2012-2013 Teachers’ Workshop Concept Paper

 Toward a World without Nuclear Weapons:
Progress, Prospects, and Challenges 

At this critical time in our nuclear history, it is very important for leaders of the next generation to take action to reduce the threat of nuclear weapons. The Critical Issues Forum (CIF) therefore will focus its 2012-2013 program on the twofold question of the feasibility and desirability of a world free of nuclear weapons.  We will explore progress made and challenges that still remain. Participants will examine this topic in CIF’s four content domains: scientific/environmental, social/cultural, economic, and political /geopolitical.


The idea of nuclear disarmament looked promising when President Obama made his now-famous Prague speech in April 2009, pledging to put an end to Cold War thinking by reducing the role of nuclear weapons in U.S. national security strategy. Early in his first term, President Obama stated his personal commitment to seek peace and security through a world without nuclear weapons. His speech was the first declared commitment of a sitting president to work towards nuclear disarmament since President Truman.

The new momentum toward a nuclear-free world began on January 4, 2007, with an op-ed in the Wall Street Journal by four former major U.S. national security leaders – Henry Kissinger, Sam Nunn, William Perry, and George Shultz – urging public debate within the U.S. and elsewhere to develop a vision and practical steps toward creating a world free of nuclear weapons.  More op-eds by these four statesmen followed, creating an initiative for nuclear disarmament at a very critical time, when the international community was facing new and ongoing nuclear threats – Iran and North Korea – with no new significant arms control reductions between the United States and Russia. Moreover, other nuclear weapon states were not and still are not part of the nuclear arms reduction process.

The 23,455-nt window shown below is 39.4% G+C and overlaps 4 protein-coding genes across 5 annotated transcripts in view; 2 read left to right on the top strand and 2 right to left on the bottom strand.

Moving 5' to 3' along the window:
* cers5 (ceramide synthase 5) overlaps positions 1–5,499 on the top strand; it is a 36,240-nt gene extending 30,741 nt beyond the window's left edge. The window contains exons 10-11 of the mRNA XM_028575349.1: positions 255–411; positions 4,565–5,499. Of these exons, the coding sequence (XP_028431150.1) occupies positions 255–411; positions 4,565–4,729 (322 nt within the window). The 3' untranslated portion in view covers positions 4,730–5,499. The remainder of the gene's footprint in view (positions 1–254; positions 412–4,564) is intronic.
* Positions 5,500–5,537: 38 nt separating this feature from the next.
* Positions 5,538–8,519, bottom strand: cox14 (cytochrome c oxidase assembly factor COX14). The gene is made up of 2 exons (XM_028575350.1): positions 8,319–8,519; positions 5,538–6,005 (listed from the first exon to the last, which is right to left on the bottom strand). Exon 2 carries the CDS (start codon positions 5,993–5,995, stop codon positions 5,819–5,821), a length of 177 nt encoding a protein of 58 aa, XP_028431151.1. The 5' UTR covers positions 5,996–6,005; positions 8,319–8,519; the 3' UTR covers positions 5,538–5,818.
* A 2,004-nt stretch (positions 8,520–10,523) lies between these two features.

In reality, achievements toward nuclear disarmament during Obama’s first term were, at best, very modest.  They included the conclusion of the New START Treaty between the U.S. and Russia and a reasonably successful 2010 NPT Review Conference, whose final document contains an action plan for nuclear nonproliferation and disarmament. The Nuclear Posture Review issued in April 2010 also states the need to reduce the roles of nuclear weapons in global affairs.

Gauging progress towards nuclear disarmament is complicated by shifts in the numbers of weapons and in policies governing these weapons. In terms of quantitative reductions, measurable steps have been taken by key nuclear weapon states (NWS) both unilaterally and bilaterally. The NWS collectively reduced the size of their nuclear arsenals from over 70,000 warheads at the height of the Cold War to fewer than 19,000 by 2012. These reductions have been carried out unilaterally by at least four NWS, as well as through bilateral legally binding arrangements between the United States and the Soviet Union/Russian Federation.

However, major challenges to the vision of a world without nuclear weapons remain. First and foremost, it is difficult to perceive, more than sixty years after their invention, how nuclear weapons will cease from being the basis for a number of states’ national security policies and for global stability in general.


 Source: Ploughshares Fund